seed money

What is Seed Money and How Can Entrepreneurs Get It?

There are various options available to entrepreneurs when it comes to funding, ranging from grants to crowdfunding. Another option is seed money. But what does this term mean? Where can entrepreneurs seek out this kind of funding? And what should entrepreneurs know about the current seed capital landscape?

What is seed money?

Also referred to as seed capital, seed money is used to fund a new enterprise during its launch stage. The “seed” part of its name comes from the notion that in order for a small business to grow, a seed (aka early stage financing) must first be planted.

Statistics have shown that 29 percent of startups fail due to running out of cash or that businesses struggle significantly if they do not have enough capital early on, which makes seed money critical to getting a new company up and running.

When entrepreneurs find an individual or a firm that is willing to provide them with their desired sum of seed money, they must provide the investor with an equity stake in return. Even if you think your business has a unique set of offerings or services to provide the market, investing in a startup is still considered to be a risk. In exchange for providing seed money, investors typically receive partial ownership or shares of the business in return.

Some entrepreneurs may be okay with this kind of partnership, happy to work alongside an experienced investor who is aligned with the startup’s mission and values. Others may not be comfortable with the idea that they are no longer 100 percent in control of the business. Before you even begin to look for a potential seed money investor, it’s important to ask yourself if you’re okay with distributing the business to outside management. If not, you may want to consider going back to the drawing board for funding options.

Where can I find seed money?

Good question! From individuals to firms, here’s a look at a few places where seed capital may be provided for your startup.

  • Close family and friends. I emphasize the word “close” because you should only approach the people in your life that know you the best with a topic as sensitive as financial investments. There’s less risk (knock on wood) that these individuals would charge you interest for their investment than a bank would if you applied for a business loan. Above all, they want to support you and help bring your dreams to reality. As such, you should treat them as you would investors. Bring along your business plan to examine and allow them to ask questions. Be professional and understand that while entrepreneurship itself is a risk, there is also an even greater risk in ruining relationships of those closest to you.
  • Seed venture capital firms. Think of companies like Homebrew, LOWERCASE capital, First Round Capital, and Founder Collective, among countless others. Competition for funding with these firms is extremely difficult to break into, especially famous ones like 500 Startups and Andreessen Horowitz. If you do manage to attract their attention (and pocketbooks), you must be prepared to deliver a significantly larger equity stake than a single individual would require. Polish your pitches, revise your business plan and consult a legal professional for advice before you begin reaching out to the appropriate firms within your given field.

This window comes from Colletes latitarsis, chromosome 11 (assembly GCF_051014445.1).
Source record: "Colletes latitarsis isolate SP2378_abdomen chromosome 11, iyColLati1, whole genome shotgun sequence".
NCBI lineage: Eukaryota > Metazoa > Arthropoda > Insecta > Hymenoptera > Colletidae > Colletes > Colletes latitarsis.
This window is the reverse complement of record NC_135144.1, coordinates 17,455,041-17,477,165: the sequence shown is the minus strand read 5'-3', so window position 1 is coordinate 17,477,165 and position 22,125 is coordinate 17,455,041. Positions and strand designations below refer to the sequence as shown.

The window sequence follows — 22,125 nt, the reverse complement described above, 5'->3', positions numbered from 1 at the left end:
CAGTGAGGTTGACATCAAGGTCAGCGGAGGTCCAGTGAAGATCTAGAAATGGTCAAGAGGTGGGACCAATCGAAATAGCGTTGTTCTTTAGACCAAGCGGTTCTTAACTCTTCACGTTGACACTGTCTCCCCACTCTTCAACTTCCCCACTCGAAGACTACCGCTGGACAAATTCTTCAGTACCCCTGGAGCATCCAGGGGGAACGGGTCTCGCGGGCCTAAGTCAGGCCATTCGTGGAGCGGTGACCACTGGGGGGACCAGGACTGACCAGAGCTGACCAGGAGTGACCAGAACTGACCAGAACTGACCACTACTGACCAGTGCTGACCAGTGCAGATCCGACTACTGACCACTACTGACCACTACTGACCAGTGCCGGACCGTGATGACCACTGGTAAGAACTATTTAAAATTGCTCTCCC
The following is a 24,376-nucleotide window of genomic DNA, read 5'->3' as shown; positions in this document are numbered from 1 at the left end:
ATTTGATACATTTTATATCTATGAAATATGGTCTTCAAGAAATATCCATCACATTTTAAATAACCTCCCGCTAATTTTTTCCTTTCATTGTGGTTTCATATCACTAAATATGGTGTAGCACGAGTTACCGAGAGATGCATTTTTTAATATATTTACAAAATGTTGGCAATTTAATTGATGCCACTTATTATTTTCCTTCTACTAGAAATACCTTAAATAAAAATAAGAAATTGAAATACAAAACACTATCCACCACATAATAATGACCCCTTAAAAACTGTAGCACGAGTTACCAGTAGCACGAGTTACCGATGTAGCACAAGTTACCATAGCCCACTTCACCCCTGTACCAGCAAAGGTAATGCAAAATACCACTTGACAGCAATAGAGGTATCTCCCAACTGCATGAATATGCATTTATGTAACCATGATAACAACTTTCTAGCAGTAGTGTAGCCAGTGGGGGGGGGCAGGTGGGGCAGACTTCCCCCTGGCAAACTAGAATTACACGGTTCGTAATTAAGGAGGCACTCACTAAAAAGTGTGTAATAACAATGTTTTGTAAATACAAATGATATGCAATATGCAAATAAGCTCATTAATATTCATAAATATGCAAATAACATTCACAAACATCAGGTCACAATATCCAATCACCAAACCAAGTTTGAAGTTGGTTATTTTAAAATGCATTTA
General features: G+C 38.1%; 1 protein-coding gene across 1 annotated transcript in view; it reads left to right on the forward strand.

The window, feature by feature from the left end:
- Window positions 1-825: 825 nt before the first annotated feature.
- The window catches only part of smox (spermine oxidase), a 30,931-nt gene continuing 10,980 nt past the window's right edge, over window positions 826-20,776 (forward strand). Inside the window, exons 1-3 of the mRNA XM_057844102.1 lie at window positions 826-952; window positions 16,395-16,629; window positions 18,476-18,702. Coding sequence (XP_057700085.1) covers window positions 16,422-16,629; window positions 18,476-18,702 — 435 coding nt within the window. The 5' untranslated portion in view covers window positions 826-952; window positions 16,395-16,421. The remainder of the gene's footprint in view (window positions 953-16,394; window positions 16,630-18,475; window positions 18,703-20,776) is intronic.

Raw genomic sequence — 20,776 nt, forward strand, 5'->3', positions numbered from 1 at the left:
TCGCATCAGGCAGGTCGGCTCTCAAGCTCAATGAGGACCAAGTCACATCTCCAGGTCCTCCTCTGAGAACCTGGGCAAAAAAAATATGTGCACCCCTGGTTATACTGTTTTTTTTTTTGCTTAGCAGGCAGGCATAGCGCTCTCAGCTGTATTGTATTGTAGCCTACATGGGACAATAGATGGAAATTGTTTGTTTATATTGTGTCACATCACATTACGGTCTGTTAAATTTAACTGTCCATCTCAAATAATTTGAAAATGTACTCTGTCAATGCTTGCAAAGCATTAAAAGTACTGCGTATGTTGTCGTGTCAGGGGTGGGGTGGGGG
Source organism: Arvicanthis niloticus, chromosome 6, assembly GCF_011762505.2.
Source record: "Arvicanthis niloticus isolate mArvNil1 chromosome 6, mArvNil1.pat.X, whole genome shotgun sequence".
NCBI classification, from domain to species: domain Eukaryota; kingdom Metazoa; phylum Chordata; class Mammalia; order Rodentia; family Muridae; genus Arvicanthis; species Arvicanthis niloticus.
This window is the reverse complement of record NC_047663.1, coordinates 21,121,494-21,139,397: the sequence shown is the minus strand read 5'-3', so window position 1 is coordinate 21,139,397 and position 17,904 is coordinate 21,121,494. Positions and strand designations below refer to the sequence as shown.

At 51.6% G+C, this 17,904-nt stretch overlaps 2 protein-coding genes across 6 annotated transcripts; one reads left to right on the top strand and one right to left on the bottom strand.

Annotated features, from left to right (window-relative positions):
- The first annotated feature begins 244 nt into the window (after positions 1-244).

• Angel investors. Doctors, lawyers and existing entrepreneurs may act as angel investors on the behalf of a startup, investing a portion of their existing wealth into your company. This particular type of investor is one of the few that is on board with a risky business and can provide additional benefits as an investor, such as mentorship. Unlike a firm though, angel investors will not be able to provide your business with millions of dollars — and that’s okay if you’re carefully calculating the early range money your startup needs.

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What does the state of seed funding in 2018 look like?

Thanks to a low cost of entry and plenty of available resources, it has never been easier for entrepreneurs to start a business in 2018. How does this translate to funding? While seed capital is gradually becoming more available to all genders, ethnicities and industries (and in higher valuations than ever before) entrepreneurs must be careful not to fall in love with the dollar signs.

Before seeking seed capital, you should objectively understand the valuation of your startup. Naturally, many entrepreneurs believe their ideas are good as gold, but it’s important to establish a business plan that evaluates the feasibility of the company as written three to five years out in the future. Not only is this attractive to investors (seed money-based ones or otherwise), but it keeps entrepreneurs from raising too much money that cannot produce a sound return on investment.

What’s the recommended amount for seed stage companies to raise? Set yourself up for an 18 month timeline complete with anticipated milestones to reach and enough of a financial net to catch you if you should fall.

Of Interest: Should You Incorporate Your Business as an LLC for Tax Breaks?

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